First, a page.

Foreign Desk Report
NEW YORK: UN Secretary-General António Guterres has said that the world was running out of time to limit global temperature rise to below two degrees Celsius, saying that it was a matter of life or death for climate vulnerable countries.
Speaking to the first Climate Vulnerable Finance Summit of 48 nations systemically exposed to climate related disasters, the UN chief said they needed reassurance that financial and technical support will be forthcoming. “To rebuild trust, developed countries must clarify now, how they will effectively deliver $100 billion dollars in climate finance annually to the developing world, as was promised over a decade ago”, he said. The UN chief said that to get the “world back on its feet”, restore cooperation between governments and recover from the pandemic in a climate resilient way, the most vulnerable countries had to be properly supported.
Guterres asked for a clear plan to reach established climate finance goals by 2025, something he promised to emphasize to the G20 finance ministers at their upcoming meeting this week.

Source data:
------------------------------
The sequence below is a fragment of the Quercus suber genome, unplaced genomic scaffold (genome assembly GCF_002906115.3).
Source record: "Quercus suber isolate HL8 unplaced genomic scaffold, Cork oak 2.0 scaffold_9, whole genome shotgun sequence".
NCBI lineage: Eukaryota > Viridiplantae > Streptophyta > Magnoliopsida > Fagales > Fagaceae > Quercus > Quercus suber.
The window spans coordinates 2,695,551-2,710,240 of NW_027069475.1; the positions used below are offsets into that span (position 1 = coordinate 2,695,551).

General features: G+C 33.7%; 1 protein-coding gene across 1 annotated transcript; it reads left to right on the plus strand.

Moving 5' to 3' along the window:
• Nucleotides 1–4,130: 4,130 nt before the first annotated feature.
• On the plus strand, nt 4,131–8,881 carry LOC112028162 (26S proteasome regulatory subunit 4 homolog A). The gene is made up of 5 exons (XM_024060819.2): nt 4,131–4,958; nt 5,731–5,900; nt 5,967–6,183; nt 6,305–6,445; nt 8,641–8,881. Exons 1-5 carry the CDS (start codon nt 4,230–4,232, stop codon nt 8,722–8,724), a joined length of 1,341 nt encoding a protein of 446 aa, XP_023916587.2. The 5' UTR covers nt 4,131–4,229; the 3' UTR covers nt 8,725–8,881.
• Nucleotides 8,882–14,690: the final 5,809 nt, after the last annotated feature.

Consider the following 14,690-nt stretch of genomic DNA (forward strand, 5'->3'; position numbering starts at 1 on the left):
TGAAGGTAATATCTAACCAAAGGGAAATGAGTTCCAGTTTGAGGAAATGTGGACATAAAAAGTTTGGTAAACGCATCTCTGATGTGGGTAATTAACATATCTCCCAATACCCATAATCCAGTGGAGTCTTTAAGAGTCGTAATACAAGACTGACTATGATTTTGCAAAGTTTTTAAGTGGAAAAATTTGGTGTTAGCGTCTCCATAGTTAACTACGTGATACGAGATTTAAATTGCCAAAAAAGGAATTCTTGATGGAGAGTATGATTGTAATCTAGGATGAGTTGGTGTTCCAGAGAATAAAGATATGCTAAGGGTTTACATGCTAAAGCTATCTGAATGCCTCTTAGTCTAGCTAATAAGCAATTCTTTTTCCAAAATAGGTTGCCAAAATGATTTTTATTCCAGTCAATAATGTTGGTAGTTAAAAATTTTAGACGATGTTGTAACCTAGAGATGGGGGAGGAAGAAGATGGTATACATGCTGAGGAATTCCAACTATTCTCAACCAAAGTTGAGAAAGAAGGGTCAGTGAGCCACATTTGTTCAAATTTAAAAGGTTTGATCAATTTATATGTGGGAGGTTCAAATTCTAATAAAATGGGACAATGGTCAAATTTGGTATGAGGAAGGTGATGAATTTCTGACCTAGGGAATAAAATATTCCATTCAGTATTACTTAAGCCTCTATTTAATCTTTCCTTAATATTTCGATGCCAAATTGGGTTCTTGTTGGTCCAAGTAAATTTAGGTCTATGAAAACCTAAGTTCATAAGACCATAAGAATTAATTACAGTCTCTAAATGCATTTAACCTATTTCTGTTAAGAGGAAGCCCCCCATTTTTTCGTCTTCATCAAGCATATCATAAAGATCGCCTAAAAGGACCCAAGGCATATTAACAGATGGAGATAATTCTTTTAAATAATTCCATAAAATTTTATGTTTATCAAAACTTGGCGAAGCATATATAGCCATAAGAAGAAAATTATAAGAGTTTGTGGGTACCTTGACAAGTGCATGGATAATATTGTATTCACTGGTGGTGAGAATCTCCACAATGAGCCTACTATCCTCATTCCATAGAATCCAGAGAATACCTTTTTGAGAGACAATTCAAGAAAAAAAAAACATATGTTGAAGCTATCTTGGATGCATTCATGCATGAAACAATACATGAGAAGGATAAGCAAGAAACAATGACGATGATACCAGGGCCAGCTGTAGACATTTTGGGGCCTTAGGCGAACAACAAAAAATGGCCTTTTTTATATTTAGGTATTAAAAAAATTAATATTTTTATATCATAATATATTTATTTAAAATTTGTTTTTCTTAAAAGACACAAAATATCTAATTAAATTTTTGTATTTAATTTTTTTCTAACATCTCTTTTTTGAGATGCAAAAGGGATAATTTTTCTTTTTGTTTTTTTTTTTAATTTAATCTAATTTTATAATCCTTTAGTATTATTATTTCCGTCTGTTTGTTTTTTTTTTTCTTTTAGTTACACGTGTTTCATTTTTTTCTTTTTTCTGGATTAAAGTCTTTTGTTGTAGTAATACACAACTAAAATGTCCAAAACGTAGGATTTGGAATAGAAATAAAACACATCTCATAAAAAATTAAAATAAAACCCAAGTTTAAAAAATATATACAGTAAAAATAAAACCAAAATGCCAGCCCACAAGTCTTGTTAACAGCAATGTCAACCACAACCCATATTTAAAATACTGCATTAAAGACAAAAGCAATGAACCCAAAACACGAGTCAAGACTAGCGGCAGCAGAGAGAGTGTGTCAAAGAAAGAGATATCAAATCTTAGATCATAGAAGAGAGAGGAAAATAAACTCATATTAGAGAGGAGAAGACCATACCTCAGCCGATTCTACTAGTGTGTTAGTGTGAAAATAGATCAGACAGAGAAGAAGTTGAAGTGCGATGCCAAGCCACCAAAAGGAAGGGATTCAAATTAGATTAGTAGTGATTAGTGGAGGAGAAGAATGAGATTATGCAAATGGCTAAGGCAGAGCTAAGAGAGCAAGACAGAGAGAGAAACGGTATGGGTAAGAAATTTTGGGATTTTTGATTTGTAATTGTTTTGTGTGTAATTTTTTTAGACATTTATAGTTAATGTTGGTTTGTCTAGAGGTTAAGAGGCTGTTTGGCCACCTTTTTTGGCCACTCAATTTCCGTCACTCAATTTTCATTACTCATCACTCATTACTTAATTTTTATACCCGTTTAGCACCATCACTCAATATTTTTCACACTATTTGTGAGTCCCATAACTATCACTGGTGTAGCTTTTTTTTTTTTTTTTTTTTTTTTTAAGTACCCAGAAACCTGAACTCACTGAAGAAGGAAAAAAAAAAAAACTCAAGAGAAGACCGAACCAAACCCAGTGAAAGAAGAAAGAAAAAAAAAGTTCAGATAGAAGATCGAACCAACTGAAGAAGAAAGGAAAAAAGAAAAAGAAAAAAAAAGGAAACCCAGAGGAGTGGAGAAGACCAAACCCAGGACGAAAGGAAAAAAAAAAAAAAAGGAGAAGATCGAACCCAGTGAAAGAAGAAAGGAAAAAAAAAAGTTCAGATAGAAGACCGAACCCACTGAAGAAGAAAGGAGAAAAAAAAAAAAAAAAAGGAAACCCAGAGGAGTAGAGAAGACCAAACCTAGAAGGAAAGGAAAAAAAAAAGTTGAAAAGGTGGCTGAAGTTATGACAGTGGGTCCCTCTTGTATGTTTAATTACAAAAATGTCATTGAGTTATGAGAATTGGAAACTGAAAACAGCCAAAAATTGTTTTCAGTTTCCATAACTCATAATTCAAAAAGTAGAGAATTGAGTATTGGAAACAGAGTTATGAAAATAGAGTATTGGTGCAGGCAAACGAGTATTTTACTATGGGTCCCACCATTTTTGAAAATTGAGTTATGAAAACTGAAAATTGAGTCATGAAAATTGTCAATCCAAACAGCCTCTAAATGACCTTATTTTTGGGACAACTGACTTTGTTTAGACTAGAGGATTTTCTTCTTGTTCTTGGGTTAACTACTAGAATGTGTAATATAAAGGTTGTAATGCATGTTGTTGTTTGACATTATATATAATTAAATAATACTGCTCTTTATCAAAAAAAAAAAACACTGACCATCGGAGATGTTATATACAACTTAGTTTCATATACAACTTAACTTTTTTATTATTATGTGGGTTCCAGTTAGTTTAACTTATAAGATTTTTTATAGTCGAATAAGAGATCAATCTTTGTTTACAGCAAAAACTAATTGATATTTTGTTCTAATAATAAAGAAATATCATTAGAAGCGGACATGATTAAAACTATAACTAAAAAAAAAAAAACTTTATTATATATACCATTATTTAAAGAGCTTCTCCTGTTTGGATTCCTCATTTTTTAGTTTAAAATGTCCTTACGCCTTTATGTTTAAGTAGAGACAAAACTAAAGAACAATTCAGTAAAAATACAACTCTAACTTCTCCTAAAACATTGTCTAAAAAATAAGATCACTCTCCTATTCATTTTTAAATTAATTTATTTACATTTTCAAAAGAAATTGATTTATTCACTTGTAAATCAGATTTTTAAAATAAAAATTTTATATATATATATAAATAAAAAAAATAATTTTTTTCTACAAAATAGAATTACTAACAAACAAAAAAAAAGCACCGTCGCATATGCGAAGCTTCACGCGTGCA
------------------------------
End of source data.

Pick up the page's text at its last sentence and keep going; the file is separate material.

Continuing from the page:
He added that the development finance institutions play a big role supporting countries in the short-term, and they will either facilitate low carbon, climate-resilient recovery, or it will entrench them in high carbon, business-as-usual, fossil fuel-intensive investments. “We cannot let this happen”, he said.
The Secretary-General reminded that the climate impacts we are seeing today – currently at 1.2 degrees above pre-industrial levels – give the world a glimpse of what lies ahead: prolonged droughts, extreme and intensified weather events and ‘horrific flooding’.
“Science has long warned that we need to limit temperature rise to 1.5 degrees. Beyond that, we risk calamity. Limiting global temperature rise is a matter of survival for climate vulnerable countries”, he emphasized. The UN chief highlighted that only 21% of the climate finance goes towards adaptation and resilience, and there should be a balanced allocation for both adaptation and mitigation.